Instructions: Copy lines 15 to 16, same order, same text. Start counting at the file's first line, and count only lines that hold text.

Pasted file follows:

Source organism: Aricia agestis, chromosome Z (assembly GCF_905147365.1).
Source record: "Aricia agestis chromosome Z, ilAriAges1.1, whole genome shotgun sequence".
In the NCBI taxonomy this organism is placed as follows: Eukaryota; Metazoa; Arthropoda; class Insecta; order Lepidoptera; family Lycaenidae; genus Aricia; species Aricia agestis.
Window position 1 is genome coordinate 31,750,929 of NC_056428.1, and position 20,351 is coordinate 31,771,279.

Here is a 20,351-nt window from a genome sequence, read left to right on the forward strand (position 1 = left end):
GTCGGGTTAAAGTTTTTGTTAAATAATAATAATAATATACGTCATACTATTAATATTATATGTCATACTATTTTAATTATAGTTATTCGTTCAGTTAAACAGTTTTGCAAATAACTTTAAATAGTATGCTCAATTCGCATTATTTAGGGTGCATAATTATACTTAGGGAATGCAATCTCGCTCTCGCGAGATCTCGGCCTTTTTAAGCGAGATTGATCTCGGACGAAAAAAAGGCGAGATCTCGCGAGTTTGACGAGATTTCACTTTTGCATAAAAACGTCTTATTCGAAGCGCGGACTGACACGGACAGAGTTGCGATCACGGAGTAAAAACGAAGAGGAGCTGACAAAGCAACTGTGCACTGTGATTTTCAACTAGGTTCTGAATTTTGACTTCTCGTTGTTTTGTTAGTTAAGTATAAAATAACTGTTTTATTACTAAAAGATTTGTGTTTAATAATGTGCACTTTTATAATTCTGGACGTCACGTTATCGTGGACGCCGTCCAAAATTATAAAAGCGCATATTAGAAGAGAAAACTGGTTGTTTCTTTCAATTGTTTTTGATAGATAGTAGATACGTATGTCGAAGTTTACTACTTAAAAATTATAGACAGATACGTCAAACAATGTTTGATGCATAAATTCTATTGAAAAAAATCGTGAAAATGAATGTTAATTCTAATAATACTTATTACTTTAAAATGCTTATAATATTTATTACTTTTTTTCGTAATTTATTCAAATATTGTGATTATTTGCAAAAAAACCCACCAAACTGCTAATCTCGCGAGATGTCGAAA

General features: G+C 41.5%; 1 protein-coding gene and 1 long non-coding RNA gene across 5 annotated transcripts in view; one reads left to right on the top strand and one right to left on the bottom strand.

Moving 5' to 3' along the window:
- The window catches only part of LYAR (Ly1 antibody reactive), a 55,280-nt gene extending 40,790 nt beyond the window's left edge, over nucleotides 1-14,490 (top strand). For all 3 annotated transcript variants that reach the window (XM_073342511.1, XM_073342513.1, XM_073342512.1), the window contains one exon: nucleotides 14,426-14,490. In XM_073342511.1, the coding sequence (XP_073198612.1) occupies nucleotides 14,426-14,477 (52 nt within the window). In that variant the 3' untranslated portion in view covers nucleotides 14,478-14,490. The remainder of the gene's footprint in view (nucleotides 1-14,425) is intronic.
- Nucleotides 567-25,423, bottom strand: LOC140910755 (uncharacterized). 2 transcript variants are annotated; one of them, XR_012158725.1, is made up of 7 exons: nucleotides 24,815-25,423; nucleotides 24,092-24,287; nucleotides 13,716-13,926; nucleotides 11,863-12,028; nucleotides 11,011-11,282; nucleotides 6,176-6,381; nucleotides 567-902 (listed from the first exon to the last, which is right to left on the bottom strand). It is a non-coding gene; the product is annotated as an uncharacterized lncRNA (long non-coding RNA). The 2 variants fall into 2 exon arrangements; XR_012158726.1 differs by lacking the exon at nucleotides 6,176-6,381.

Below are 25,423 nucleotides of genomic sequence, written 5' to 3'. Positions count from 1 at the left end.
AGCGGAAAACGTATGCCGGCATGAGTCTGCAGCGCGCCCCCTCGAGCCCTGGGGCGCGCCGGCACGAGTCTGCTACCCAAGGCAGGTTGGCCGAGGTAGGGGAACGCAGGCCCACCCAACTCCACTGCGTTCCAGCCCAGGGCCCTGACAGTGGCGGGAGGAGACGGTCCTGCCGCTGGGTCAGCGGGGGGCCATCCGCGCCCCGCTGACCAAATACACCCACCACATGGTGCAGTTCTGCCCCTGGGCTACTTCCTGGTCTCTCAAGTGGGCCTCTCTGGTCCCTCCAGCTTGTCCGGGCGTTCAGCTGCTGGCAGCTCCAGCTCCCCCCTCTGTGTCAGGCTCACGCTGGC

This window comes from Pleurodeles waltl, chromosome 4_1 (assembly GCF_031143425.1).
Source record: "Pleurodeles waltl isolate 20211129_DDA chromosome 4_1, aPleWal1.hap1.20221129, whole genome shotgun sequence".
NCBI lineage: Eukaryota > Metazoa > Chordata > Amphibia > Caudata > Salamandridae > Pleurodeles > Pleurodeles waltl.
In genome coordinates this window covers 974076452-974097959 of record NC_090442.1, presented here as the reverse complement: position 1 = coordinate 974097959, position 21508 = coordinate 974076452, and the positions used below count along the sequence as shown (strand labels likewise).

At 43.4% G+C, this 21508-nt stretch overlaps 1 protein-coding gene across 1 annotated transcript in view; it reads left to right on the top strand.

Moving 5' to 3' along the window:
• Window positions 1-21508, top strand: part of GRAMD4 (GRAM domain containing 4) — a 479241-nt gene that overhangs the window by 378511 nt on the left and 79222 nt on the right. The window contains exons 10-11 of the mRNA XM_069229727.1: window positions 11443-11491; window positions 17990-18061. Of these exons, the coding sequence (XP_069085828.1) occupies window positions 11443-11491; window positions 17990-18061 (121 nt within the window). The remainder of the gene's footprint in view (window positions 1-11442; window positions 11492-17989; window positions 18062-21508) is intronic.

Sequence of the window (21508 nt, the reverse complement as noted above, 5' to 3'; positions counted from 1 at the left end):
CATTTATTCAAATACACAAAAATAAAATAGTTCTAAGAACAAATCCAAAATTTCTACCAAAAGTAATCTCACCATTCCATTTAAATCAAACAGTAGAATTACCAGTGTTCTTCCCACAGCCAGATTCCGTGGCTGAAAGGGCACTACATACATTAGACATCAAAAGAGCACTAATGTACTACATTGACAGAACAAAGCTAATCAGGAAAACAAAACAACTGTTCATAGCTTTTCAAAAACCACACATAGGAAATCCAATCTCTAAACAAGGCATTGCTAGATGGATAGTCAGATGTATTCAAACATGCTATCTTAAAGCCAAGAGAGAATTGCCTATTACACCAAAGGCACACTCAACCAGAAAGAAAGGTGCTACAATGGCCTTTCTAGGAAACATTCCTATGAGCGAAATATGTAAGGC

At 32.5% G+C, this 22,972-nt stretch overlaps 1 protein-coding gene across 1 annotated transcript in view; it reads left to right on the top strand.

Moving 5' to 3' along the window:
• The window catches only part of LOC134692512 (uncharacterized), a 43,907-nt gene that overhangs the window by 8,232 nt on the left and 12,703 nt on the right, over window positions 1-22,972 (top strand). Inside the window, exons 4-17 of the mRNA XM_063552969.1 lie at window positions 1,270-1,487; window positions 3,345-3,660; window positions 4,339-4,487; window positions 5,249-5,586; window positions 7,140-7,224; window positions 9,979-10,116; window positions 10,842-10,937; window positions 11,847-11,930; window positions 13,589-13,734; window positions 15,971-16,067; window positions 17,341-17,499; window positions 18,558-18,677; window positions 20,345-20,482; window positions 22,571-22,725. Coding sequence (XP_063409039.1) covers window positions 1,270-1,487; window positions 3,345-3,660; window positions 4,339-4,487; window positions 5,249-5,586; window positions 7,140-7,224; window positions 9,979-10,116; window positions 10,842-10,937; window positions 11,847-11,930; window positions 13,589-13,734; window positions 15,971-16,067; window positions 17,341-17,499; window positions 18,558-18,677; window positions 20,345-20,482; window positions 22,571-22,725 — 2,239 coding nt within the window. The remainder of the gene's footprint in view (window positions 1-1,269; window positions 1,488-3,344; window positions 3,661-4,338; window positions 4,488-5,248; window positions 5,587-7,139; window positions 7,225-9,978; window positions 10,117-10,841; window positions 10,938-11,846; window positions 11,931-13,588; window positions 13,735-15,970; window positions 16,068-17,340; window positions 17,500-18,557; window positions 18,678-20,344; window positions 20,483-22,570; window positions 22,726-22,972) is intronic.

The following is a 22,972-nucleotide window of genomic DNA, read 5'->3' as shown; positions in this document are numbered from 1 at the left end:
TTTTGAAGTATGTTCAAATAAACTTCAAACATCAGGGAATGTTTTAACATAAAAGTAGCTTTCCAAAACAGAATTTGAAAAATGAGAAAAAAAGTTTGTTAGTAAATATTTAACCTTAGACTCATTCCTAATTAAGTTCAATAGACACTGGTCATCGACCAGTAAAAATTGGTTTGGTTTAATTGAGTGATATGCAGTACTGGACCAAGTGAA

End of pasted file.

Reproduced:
NCBI lineage: Eukaryota > Metazoa > Chordata > Amphibia > Caudata > Salamandridae > Pleurodeles > Pleurodeles waltl.
In genome coordinates this window covers 974076452-974097959 of record NC_090442.1, presented here as the reverse complement: position 1 = coordinate 974097959, position 21508 = coordinate 974076452, and the positions used below count along the sequence as shown (strand labels likewise).